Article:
180-gram 45 RPM double LP
Remastered from the original analog tapes
First pressing, limited to 1,000 numbered copies
Lacquer cuts by Kevin Gray at Cohearent Audio
Masters and mothers plated at Quality Record Pressings
Pressed in Germany
Limited time album download included
Gatefold softtouch jacket with gold foil and debossing w/ printed inner sleeve
This production is exceptional in more ways than one. It is the first time that recordings not of a concert, but made in a studio, have been found. And it is more than likely that the studios intended to release them. The RBB (Rundfunk Berlin-Brandenburg) engineers have achieved a true miracle in terms of acoustics: never before, at any time, has the sound of a violin been restored to us with so much detail and authenticity.
To bring you the artistic and technological prowess of the engineers, we were determined to render all the dynamics and details of this landmark interpretation of Bach's Partita No. 2 and Franck's Sonata. A challenge indeed, because the tracks of the movements were divided over the four sides of a double album in 45 RPM format! This exploit marks another first in the history of The Lost Recordings label.
April 1962 and April 1963, a year apart, Berlin acousticians, among the most experienced in the world, adjusted the removable panels of the walls of studio No. 3 of the Berlin Radio House. A technical marvel based on revolutionary, though totally traditional, methods, this hall was designed in 1929 by the architect Hans Poelzig with a unique and rarely equalled concern: to allow for high fidelity acoustics whatever the frequencies emitted, with a reverberation that can be modulated at will. Henryk Szeryng has the reputation of a scrupulous, uncompromising and authentic master who ranks alongside a Milstein or a Grumiaux. In April 1963, he was 44 years old. At the peak of his art, he meticulously took out of his box his Guarnerius del Gesu, known as "the Duke", with which he would make violin history that day.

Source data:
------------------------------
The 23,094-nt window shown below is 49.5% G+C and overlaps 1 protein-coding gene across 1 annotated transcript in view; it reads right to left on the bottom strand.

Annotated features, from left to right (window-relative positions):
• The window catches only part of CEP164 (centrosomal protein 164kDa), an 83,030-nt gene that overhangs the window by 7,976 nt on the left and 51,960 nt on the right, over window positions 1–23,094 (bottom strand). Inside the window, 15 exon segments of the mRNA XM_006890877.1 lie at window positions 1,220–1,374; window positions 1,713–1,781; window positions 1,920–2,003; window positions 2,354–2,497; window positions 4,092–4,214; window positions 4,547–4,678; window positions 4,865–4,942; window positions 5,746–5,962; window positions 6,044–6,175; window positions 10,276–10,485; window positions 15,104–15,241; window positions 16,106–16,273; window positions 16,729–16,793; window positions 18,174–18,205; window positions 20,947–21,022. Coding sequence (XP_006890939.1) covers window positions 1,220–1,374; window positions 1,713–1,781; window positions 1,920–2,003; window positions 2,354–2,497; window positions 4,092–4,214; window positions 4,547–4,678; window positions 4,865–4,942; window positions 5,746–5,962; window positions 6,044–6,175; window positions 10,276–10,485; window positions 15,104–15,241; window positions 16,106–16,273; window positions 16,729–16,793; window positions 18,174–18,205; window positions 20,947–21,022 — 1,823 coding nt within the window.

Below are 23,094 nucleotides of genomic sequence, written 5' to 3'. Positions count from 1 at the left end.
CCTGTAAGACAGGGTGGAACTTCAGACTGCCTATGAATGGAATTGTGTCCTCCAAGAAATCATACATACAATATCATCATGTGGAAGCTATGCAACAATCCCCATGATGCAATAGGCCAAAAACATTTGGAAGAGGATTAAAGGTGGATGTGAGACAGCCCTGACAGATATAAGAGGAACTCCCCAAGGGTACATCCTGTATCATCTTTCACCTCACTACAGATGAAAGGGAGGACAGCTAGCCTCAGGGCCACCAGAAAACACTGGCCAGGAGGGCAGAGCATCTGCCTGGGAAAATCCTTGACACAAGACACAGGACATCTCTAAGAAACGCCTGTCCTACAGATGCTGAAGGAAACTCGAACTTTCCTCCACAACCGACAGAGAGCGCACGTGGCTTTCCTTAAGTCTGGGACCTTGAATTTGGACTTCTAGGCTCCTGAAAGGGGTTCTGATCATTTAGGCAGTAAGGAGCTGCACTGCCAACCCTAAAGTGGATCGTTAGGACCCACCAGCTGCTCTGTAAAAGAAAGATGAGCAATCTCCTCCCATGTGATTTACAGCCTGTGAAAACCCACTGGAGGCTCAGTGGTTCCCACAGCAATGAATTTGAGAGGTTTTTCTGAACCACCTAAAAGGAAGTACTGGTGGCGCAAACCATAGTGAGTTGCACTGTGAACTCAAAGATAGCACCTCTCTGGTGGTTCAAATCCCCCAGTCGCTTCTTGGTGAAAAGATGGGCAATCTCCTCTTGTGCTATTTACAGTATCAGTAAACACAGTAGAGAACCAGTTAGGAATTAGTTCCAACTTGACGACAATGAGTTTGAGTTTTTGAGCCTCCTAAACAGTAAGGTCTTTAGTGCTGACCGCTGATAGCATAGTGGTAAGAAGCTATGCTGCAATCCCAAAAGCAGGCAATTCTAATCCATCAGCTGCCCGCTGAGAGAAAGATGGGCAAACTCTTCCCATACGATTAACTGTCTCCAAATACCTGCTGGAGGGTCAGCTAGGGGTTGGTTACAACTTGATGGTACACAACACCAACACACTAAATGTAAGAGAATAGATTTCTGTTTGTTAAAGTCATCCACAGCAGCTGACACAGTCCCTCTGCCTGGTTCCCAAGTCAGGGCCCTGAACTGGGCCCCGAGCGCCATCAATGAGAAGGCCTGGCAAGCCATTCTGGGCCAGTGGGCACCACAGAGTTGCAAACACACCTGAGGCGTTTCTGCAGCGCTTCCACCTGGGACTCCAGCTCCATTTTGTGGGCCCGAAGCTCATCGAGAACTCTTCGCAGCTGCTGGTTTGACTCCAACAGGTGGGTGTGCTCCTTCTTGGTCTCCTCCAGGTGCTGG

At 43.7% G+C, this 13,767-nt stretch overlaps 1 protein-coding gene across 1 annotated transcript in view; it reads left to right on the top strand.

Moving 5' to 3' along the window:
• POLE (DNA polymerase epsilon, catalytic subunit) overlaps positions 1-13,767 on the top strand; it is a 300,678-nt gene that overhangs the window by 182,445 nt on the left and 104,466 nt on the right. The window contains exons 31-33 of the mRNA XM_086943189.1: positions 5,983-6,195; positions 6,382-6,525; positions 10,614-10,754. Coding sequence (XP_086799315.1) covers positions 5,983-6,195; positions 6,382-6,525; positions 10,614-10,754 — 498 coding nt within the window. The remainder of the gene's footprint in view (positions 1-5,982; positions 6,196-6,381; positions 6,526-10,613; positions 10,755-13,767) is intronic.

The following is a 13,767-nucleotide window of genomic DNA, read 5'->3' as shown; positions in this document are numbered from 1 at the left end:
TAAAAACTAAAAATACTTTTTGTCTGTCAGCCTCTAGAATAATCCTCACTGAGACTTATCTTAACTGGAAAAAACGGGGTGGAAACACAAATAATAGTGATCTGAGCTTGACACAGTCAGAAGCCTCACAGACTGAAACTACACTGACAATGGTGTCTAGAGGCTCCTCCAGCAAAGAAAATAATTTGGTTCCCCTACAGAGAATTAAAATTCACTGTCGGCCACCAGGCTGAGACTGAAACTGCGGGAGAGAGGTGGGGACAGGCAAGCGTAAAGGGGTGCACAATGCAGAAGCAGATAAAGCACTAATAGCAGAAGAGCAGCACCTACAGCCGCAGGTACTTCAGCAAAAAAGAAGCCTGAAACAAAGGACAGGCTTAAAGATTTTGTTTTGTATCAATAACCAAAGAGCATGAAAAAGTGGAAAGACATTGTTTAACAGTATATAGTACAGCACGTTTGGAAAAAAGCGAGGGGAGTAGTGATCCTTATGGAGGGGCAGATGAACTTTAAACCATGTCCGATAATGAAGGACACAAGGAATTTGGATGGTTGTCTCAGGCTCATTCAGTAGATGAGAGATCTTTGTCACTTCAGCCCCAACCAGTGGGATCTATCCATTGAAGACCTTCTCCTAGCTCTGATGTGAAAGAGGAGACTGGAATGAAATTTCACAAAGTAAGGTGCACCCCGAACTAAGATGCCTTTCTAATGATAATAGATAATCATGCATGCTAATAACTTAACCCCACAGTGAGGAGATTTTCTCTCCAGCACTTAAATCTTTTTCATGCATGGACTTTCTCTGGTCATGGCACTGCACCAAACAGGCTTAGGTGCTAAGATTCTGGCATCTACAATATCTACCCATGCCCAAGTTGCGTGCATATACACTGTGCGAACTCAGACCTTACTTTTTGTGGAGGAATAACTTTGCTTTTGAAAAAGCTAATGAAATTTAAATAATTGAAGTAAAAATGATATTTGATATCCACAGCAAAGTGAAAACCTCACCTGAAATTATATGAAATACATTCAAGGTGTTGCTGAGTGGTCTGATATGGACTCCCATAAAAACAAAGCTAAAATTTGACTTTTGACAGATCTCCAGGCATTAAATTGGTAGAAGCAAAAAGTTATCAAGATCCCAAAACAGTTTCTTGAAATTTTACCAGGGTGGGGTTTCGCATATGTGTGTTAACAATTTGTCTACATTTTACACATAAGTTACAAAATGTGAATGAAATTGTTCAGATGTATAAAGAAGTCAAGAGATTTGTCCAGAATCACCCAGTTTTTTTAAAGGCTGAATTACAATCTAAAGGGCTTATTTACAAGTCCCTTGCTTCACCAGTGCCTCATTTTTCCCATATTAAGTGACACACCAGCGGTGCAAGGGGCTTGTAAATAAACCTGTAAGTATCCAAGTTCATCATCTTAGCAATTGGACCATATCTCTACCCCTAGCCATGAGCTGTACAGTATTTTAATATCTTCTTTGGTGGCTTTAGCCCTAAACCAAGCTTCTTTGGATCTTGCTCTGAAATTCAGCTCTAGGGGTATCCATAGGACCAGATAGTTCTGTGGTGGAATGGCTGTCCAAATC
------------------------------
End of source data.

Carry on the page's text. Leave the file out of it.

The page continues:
"The work of Johann Sebastian Bach is a Bible. Bach is the ultimate goal, where everything begins and everything ends. His music brings you closer to your soul." — Henryk Szeryng.
The Partita No. 2 is a monumental work in terms of the richness and variety of its writing, employing an unusual polyphony for solo violin. Bach seems to want a single theme that 'haunts' the first four movements, culminating in the majestic chaconne, which is constructed as a work in itself. At 15 minutes long, it presents a theme that will be varied sixty-three times in order to evoke, within a highly constructed whole, a universe of infinitely rich emotions, from anguish and sorrow to joy and hope. To capture the growing strength of this progression, Henryk Szeryng wanted to perform the entire partita in one go. Only two takes are needed to produce a performance of unique density, emotion and purity, the subtlety of which we were lucky enough to be able to capture.
Just a year earlier, Szeryng was in the same Studio 3 recording the Franck sonata. There is an obvious relationship between Bach and César Franck: the sense of construction, the desire for unity, the control of time. The violin sonata, composed in 1886, is based on the same intense writing as Bach's Partita. After the triumph of its first performance, its aura quickly extended beyond the musical realm. It is said to have inspired Marcel Proust to write the love story of Charles Swann and Odette de Crécy in 'Du côté de chez Swann'. As with the Partita No. 2, Henryk Szeryng and the pianist Günther Ludwig have achieved a real alchemy here and have delivered one of the most unforgettable interpretations of this work.